It is often said that human beings try to make ideas fit together until they reach a coherent whole that leaves no room for ambiguity or contradiction.
This is what, for example, studies about the Forer Effect or confirmation bias suggest. However, as far as our way of remembering things is concerned, this system of coherently organizing reality goes far beyond that: it tries to work not only with ideas but also with emotions. This is what the studies of the famous cognitive psychologist Gordon H. Bower suggest.
Memories And Emotions
In the seventies, Bower researched how we store and evoke memories depending on mood. He asked a series of people to memorize lists of words going through different moods. Then, he observed their differences when remembering these words while also passing through different moods.
In this way, he found a tendency to remember with greater ease the elements memorized in a state of mind, similar to the one we have at the moment of evoking them. Being sad, we will more easily evoke ideas or experiences that were stored in memory while we are sad, and the same happens with other moods.
In the same way, our state of mind will affect at the moment of selecting what is stored in the memory: what is the information that will be most important for its later recovery.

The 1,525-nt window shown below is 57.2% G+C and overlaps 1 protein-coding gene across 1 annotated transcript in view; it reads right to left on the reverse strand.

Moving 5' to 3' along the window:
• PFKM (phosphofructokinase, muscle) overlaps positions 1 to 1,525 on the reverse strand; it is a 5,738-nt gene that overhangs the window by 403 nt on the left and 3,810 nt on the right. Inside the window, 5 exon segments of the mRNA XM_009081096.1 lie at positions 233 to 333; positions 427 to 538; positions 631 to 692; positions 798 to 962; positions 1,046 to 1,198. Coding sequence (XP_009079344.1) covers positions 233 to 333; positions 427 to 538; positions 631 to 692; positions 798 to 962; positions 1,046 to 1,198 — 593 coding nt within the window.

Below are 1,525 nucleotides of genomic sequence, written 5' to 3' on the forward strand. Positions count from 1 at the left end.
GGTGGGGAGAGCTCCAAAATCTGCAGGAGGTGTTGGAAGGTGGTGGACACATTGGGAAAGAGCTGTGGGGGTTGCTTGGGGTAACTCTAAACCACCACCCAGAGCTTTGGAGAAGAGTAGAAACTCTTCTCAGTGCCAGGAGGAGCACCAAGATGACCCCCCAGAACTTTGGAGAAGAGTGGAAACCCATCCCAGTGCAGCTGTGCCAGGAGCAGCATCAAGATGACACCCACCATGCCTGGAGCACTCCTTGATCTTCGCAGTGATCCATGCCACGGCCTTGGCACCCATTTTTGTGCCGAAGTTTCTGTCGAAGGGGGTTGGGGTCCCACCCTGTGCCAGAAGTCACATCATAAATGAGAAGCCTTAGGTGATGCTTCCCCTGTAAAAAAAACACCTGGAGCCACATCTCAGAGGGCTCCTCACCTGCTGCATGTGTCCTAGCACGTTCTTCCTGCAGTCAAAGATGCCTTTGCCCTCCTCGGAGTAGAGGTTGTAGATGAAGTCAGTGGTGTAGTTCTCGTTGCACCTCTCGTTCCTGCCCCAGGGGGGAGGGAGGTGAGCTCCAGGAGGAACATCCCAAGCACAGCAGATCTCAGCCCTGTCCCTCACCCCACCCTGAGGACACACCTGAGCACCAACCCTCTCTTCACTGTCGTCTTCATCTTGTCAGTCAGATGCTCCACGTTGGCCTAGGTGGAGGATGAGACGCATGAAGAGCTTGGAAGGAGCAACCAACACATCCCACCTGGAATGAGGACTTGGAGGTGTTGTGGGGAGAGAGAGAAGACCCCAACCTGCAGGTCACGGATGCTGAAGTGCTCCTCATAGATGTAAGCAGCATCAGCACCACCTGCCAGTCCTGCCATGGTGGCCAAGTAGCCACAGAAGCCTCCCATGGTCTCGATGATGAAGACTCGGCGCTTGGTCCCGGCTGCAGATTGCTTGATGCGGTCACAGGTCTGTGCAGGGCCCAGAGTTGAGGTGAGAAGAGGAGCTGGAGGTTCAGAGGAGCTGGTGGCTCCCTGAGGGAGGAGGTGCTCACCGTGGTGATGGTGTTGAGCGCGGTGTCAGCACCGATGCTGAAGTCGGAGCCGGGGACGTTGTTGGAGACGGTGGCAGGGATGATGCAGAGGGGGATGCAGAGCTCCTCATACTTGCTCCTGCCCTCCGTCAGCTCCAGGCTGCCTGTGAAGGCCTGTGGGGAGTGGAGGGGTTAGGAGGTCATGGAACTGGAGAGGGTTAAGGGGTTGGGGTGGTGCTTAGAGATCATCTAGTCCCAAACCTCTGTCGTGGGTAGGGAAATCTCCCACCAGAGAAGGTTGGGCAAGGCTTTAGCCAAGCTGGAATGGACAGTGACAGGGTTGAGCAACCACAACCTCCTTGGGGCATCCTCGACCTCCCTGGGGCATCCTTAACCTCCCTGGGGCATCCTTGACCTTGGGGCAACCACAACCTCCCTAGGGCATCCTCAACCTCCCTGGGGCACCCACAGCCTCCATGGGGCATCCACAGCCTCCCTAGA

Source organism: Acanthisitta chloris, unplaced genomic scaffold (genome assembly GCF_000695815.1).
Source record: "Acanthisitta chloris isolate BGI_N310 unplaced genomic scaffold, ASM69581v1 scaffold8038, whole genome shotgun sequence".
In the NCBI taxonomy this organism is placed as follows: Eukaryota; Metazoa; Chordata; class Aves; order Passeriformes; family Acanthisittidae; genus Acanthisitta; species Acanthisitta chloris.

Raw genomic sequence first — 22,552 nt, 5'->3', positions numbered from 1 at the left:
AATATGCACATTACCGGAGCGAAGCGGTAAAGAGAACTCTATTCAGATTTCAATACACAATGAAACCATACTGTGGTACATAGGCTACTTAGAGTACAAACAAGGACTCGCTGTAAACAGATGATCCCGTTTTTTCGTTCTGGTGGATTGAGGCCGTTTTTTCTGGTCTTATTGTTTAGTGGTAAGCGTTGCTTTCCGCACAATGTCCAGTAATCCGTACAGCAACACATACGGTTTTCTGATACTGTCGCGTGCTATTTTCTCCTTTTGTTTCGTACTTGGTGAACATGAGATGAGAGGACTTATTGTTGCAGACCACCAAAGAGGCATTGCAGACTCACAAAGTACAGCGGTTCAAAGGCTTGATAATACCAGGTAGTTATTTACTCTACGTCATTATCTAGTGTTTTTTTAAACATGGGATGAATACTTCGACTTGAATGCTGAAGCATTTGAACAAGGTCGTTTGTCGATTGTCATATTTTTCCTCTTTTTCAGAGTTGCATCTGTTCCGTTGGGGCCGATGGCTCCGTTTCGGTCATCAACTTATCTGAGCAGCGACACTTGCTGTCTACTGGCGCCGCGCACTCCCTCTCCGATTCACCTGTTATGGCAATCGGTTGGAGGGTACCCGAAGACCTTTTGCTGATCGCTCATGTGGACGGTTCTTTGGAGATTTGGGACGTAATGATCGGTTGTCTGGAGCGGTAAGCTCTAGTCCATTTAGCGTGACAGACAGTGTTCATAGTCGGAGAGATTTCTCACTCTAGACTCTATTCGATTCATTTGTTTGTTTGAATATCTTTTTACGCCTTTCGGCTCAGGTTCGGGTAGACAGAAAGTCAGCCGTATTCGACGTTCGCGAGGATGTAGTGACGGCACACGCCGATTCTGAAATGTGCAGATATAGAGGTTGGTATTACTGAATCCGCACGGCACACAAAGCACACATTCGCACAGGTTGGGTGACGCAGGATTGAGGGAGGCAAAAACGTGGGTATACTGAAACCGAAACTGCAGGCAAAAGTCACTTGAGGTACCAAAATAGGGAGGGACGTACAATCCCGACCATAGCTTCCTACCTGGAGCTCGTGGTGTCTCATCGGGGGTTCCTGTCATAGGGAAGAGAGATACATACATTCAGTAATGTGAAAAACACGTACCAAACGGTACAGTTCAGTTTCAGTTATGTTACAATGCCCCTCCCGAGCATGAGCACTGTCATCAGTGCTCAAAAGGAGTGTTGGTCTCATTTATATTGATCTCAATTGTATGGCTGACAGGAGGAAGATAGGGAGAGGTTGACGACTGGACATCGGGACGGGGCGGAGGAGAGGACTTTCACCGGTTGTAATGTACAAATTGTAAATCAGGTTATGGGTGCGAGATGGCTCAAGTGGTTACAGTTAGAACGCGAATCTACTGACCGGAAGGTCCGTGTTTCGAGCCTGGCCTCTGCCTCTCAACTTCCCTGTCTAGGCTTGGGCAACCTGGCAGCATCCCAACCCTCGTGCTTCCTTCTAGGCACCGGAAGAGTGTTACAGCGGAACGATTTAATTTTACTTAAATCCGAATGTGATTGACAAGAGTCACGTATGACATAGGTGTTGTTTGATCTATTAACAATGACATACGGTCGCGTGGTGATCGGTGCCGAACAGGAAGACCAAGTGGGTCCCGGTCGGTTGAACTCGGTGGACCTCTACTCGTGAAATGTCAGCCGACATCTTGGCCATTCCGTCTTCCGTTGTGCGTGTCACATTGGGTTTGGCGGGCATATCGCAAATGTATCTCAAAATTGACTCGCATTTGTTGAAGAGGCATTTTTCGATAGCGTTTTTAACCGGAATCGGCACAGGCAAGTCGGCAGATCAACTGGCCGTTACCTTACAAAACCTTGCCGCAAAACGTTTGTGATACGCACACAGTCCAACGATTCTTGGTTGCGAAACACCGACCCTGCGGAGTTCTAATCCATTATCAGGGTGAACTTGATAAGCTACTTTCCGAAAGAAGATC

Thus, being in a good mood, we will pay more attention to the things we value as positive, and it will be these memories that are most easily evoked later. Bower called all this phenomenon “mood-congruent processing,” or “processing congruent with the state of mind.”
The imprint in the memory
In short, someone could say that we tend to evoke memories that do not contradict what we are thinking or perceiving at a particular time. And yet, this would be an incomplete explanation, because it does not go beyond explaining that coherence has to do with the logical structuring of ideas and the rational.
The work of Gordon H. Bower tells us about a kind of coherence that goes deep into the field of emotions. The emotional state, definitely, leaves its mark on the memory.